A few minutes ago the First High Impact Trial Court read the sentence:
former head of state Efrain Rios Montt guilty of genocide and war crimes under Guatemalan law and sentenced to 80 years in prison. As I write this the public and the judges are still in the courtroom, waiting for the police to take the 86-year old defendant off to prison. His military intelligence chief, Jose Mauricio Rodriguez Sanchez, was acquitted. The defendants were on trial for crimes committed in the northern Quiche area of Guatemala against the Ixil Maya people during 1982-83, the height of Guatemala’s 30-year long armed conflict. This is the first time that a former head of state has been convicted of genocide in a national court.
It has been a long road; the complaint against Rios Montt was filed in 2001. Years of legal maneuvering, Congressional immunity, slow accretion of evidence from exhumations and documents, and a long, convoluted and still confused set of procedural motions have made this sentence even more unusual. Guatemala’s legal system rarely finds powerful defendants of any sort guilty, and lawyers are used to defending the powerful by tying the system up in knots, delaying, and creating and then exploiting appealable issues. That was what they tried here, but it didn’t work. The three-judge panel of Yassmin Barrios, Pablo Xitumul and Patricia Bustamante insisted on hearing almost 100 eyewitnesses from the Ixil maya region, and some 50 experts ranging from ballistics and exhumations to statistics, culture, forced displacement, sexual violence, mental and psychological harm, racism, and more. See earlier post here. The trial was delayed several times due to defense maneuvers, but the judges pushed ahead in the face of them. Given the fear of legal maneuvers overwhelming the trial, and given the precarious security situation for the judges, lawyers and witnesses, the judges drove the proceedings tirelessly, every day, all day.
The oral sentence (a more elaborate written sentence will be read next Friday) relied heavily on the expert testimonies to confirm that the army high command decided that all those living in the countryside in the area were the “internal enemy” and therefore had to be eliminated in order to stop them from supporting the insurgency. The judges quoted extensively from witness and expert testimony about the savagery of the army attacks, which went far beyond military necessity and reflected, they said, the underlying history of racism described by experts. The massacres involved killing, mental and physical harm, creating unbearable conditions of life, and transferring children of the group; they were the partial destruction of an ethnic group. They found that that Rios Montt, as Commander-in-Chief, had to have known about the massacres, had the ability to stop them, and did nothing. They also found him to have attacked civilian populations.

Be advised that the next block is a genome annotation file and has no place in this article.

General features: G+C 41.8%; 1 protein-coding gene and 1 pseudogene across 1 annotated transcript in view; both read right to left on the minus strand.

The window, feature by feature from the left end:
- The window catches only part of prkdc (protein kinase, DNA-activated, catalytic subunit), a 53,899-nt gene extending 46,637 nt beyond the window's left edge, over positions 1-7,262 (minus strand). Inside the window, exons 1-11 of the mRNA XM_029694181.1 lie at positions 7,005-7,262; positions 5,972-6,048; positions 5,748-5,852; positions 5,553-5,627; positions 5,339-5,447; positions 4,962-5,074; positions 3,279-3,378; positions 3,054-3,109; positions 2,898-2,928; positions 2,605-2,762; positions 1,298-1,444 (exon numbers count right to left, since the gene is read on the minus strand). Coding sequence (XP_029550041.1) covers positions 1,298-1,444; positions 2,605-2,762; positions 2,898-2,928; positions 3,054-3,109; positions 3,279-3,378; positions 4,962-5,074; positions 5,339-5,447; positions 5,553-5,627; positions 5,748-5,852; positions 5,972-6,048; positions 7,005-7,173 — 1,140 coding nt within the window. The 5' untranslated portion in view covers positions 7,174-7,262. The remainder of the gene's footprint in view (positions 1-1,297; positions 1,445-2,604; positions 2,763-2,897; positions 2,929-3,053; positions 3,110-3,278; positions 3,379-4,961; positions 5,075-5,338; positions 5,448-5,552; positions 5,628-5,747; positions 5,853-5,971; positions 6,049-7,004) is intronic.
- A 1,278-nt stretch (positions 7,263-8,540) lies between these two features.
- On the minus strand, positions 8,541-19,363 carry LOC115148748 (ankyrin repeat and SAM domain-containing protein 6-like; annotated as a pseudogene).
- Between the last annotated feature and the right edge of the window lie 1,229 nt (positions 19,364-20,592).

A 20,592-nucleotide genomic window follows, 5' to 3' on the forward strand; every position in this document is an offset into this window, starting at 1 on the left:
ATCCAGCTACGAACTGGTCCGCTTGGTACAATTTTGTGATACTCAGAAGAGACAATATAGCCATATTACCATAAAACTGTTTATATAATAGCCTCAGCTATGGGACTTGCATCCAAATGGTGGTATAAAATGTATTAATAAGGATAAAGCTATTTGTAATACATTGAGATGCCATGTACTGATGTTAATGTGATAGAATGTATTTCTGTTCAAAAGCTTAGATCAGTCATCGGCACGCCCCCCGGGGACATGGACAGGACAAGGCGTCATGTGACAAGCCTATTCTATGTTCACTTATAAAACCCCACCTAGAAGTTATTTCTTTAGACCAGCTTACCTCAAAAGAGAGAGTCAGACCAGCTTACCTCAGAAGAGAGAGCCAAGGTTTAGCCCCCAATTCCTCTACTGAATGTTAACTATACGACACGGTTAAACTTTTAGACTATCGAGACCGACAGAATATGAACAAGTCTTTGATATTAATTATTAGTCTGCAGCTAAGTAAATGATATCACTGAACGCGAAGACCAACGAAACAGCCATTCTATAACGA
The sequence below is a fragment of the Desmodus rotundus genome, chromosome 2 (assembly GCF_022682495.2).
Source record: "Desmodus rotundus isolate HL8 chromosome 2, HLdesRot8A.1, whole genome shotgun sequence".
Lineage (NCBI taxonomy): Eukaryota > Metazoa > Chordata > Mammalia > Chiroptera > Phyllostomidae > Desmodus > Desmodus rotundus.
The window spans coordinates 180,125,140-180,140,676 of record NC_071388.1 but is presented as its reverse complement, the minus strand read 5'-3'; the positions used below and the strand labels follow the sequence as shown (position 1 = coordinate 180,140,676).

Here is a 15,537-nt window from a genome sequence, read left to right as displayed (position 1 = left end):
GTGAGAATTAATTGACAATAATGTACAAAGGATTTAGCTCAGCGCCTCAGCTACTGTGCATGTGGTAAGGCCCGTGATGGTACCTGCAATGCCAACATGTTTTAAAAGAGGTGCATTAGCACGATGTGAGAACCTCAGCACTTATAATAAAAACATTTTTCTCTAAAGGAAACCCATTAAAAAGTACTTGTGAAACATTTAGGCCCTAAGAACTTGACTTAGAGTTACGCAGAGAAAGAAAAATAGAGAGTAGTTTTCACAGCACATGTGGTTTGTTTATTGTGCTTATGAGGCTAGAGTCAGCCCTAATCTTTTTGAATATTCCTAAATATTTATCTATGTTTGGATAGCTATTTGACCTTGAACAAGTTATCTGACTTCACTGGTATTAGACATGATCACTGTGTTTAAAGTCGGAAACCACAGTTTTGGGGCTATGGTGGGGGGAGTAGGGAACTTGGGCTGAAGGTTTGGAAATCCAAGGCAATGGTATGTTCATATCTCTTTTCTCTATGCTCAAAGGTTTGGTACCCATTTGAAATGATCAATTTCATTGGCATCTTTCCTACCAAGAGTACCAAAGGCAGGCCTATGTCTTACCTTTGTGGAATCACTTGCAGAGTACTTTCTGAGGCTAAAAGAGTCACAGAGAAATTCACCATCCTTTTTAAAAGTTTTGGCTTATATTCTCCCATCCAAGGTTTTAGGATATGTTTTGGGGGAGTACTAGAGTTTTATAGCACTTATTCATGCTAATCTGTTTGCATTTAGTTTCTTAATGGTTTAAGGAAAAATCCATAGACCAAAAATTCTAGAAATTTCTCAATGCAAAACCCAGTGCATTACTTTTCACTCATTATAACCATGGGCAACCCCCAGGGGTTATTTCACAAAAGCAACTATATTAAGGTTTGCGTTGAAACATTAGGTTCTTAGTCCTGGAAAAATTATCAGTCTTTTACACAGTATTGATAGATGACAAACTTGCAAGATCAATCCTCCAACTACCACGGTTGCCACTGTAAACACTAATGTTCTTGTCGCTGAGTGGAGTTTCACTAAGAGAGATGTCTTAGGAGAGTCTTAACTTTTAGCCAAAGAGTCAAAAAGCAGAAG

Much of the credit for today’s verdict goes to the team of lawyers who have worked on the case for years, representing the victims, and to the Attorney General, Claudia Paz y Paz. Ms. Paz y Paz will receive a human rights prize from the Center for Justice and Accountability at an event in San Francisco on May 14, information here. She will speak via skype to an event at the headquarters of the American Society of International Law in Washington DC, also on May 14, information here.
There is still a road ahead — the verdict will be appealed, and many side-issues are still outstanding. But for tonight, there is a celebration, I’m told, in the town center in Nebaj, heart of the ixil region.